Harvard Prof. praises 'file-sharing Radiohead'
The whacky world of Charlie Nesson
Has Charlie Nesson been at the magic mushrooms again? The hippy head of the Berkman Center, the influential New Age techno-utopian think tank that's attached to Harvard Law School, wants to enlist Radiohead in his fight against the Recording Industry Association of America (RIAA).
Nesson, a long-time opponent of creator's digital rights, is contesting the statutory damages in infringement cases. A Boston graduate student called Joel Tenenbaum was ordered to reach a settlement with the record companies after being sued for copyright infringement, having shared files using the Kazaa P2P network back in 2003. Nesson's strategy in Sony BMG Music vs Tenenbaum is to put the music business on trial. That's fine - suing freetards isn't going to stop P2P file sharing and it isn't going to save the music business. It only adds to the anoraks' persecution complex. Even the RIAA has now concluded it's the wrong strategy.
But is Nesson the man to fight The Man? Nesson's novel argument is that unlicensed P2P file sharing is "fair use". Even his Harvard students, who are doing the work for him, think that's stretch. And maybe he doesn't want to win, just preen about in front of a camera. He wants it televised, he Arse Technica, because:
"It's like a reality show that we can all be participants in as we go along... It's an incredibly powerful expansion of the idea of teaching."
Even long-time RIAA opponents such as Ray Beckerman of the Recording Industry vs. The People have expressed their doubts about Nesson's random and bizarre behaviour. As the stoner ramblings on his blog suggest, Nesson's all over the place: leaking private correspondence from colleagues, and insisting that unlicensed P2P is "fair use".
(Beckerman is not pleased that Harvard waited five years to counter-attack the RIAA, and then only intervened in the case of one individual. Sitting on a cash pile of $36.9bn [*], Harvard is richer than the annual revenue of every record company in the world put together).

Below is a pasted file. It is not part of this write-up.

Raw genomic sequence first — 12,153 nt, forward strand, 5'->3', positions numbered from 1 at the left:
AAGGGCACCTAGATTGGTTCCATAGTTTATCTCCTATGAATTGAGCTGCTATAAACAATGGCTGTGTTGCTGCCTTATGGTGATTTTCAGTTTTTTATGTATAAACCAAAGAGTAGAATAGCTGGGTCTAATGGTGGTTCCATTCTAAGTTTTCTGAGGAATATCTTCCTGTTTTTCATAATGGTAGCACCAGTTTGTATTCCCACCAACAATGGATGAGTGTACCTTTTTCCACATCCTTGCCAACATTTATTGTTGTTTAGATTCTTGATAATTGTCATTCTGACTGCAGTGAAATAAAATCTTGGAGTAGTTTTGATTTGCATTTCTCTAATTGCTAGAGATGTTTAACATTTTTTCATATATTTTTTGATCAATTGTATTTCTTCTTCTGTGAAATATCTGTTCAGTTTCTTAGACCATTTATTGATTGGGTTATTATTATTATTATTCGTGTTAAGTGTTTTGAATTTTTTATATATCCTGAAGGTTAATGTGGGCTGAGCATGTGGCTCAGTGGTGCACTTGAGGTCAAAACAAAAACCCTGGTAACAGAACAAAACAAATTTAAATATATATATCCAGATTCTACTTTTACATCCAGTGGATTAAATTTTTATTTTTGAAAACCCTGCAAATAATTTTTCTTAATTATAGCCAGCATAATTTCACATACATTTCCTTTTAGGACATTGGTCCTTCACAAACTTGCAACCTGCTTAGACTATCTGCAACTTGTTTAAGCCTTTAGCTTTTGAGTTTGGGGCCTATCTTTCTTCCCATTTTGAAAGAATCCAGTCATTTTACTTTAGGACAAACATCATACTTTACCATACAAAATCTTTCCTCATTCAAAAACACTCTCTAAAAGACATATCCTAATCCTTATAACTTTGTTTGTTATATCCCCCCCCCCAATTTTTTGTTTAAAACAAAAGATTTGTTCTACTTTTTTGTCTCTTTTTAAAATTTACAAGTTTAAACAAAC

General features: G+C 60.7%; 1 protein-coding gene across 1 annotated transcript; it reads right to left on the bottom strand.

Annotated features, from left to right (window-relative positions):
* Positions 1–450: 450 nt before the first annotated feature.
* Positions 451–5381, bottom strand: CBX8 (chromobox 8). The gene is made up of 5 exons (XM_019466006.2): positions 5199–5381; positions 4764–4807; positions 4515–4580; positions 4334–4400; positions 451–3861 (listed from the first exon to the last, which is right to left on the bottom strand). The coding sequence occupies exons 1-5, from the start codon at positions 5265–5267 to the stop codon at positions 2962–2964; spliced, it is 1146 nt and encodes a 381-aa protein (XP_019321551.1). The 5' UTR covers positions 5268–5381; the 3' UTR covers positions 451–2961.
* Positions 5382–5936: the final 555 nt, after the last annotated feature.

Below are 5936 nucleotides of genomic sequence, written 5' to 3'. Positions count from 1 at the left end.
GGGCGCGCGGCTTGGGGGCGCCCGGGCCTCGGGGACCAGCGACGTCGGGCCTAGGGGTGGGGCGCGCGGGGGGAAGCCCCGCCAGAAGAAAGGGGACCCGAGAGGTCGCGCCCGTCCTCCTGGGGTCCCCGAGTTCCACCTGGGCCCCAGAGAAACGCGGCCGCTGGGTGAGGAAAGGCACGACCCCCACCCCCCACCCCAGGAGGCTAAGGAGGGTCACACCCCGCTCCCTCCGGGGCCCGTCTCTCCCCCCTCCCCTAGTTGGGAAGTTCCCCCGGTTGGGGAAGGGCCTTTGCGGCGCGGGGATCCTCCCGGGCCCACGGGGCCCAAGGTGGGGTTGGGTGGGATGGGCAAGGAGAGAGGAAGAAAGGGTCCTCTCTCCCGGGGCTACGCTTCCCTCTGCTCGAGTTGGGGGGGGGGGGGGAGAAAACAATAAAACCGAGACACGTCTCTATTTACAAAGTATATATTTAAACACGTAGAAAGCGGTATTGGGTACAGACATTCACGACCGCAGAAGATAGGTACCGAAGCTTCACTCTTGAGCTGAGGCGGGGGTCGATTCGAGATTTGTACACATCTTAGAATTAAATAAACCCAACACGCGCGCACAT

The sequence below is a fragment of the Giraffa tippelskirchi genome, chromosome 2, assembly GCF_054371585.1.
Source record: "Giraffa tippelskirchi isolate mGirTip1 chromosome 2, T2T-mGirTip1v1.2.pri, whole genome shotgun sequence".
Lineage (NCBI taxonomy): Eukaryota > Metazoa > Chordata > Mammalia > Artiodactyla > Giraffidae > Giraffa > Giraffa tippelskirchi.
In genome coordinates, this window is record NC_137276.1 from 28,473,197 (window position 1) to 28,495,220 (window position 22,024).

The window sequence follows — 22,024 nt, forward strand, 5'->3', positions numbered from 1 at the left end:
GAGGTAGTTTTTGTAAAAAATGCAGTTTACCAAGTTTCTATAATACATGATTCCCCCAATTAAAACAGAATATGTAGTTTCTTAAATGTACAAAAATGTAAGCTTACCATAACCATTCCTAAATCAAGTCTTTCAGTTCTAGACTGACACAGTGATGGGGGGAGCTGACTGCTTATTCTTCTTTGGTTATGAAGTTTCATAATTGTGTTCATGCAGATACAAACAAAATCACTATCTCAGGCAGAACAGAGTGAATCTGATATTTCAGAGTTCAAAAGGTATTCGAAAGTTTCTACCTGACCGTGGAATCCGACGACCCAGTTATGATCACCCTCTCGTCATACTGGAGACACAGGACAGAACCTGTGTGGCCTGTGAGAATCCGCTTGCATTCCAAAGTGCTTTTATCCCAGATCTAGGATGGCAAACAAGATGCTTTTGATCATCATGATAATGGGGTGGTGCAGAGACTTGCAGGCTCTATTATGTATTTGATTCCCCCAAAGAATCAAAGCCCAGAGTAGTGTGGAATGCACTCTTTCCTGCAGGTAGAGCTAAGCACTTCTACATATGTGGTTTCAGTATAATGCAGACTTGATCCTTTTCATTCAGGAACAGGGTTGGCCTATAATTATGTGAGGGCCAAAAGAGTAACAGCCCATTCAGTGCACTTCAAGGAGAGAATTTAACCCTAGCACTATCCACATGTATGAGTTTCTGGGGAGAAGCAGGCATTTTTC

Paul Resnikoff at Digital Music News describes how the case "... has now slumped into a sewer of leaked correspondence, improper procedures, unprofessionalism, and several bouts of seeming insanity. Nesson has been pushing to qualify P2P-based downloading (and uploading) as fair use, something most experts disagree with. These experts, including Lawrence Lessig, privately expressed their disagreement with Nesson, only to have their correspondence spilled online - by Nesson himself."
After Nesson was recently obliged to apologise to the Court, Beckerman concluded that the only value of the case is entertainment.
The bizarro assertions continue.
Nesson wants to depose Brian Message of ATC Management - one of Radiohead's management companies - and chairman of the Music Managers Forum.
"He is leading a wonderful group of U.K. artists who are coming out in favor of the idea of non-commercial sharing among music fans."
Are you sure, Charlie?
Brian Message - who also manages Kate Nash - is behind the new (FAC) Featured Artists Coalition which opposes copyright term extension in Europe. But claiming that Radiohead are file sharing freetards is a mistake.
The band looks after its finances professionally and cleverly used a publicity gimmick - preview the new album In Rainbows - to send the physical recording to the top of the charts. The band asserted full rights over the master recording - which was issued by an indie label, XL Recordings. Radiohead have never endorsed non-commercial sharing, although like many established, successful artists they can afford to turn a blind eye, if it gains them more fans.
The band described it as a "one-off response to a particular situation" and said it won't repeat the experiment. Read more about that marketing strategy here. ®
*Bootnote: Harvard is as good as managing its money as Berkman law professors are at fighting lawsuits. By some estimates, $8bn has been wiped off the value of the endowment fund since the last annual report.